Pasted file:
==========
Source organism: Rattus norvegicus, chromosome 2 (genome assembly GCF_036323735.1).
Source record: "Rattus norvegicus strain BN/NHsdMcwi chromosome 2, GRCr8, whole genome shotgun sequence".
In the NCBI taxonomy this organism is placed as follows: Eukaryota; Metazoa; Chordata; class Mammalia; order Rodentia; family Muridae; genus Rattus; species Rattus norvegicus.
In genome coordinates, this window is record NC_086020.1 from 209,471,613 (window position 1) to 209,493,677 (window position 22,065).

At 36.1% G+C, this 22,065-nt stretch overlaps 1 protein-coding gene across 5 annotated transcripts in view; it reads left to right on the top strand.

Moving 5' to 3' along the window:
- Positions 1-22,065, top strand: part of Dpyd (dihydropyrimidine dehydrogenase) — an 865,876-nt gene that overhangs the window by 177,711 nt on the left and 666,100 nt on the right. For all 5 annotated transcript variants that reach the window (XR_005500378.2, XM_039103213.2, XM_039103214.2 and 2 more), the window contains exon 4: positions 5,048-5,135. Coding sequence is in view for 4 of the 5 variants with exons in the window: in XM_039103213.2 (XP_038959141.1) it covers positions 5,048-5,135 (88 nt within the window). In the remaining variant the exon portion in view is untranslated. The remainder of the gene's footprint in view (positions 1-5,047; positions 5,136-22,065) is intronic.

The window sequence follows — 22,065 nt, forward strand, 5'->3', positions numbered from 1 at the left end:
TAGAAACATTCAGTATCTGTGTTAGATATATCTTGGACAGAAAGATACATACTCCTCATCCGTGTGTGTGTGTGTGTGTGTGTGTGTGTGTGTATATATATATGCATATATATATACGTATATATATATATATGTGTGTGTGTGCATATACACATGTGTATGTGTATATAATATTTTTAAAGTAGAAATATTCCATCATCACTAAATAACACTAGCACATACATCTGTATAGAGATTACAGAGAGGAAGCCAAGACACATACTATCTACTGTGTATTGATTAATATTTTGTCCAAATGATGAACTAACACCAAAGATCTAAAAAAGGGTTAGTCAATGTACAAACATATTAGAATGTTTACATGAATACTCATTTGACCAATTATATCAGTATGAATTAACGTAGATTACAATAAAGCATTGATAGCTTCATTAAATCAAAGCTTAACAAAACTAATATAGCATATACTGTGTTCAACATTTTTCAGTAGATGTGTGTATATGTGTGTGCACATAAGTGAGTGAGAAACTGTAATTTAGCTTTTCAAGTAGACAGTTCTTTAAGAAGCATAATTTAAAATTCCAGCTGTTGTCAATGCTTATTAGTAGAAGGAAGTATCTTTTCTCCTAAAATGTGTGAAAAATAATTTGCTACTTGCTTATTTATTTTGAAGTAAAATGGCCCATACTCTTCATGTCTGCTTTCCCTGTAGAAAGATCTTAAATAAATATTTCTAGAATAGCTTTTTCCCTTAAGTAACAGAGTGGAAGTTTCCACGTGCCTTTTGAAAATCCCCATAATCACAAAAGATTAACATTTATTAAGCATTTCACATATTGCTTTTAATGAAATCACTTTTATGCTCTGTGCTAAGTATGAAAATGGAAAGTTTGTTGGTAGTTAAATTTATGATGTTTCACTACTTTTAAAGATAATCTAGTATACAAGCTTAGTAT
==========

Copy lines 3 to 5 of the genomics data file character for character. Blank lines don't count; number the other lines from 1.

In the NCBI taxonomy this organism is placed as follows: Eukaryota; Metazoa; Chordata; class Mammalia; order Rodentia; family Muridae; genus Rattus; species Rattus norvegicus.
In genome coordinates, this window is record NC_086020.1 from 209,471,613 (window position 1) to 209,493,677 (window position 22,065).

At 36.1% G+C, this 22,065-nt stretch overlaps 1 protein-coding gene across 5 annotated transcripts in view; it reads left to right on the top strand.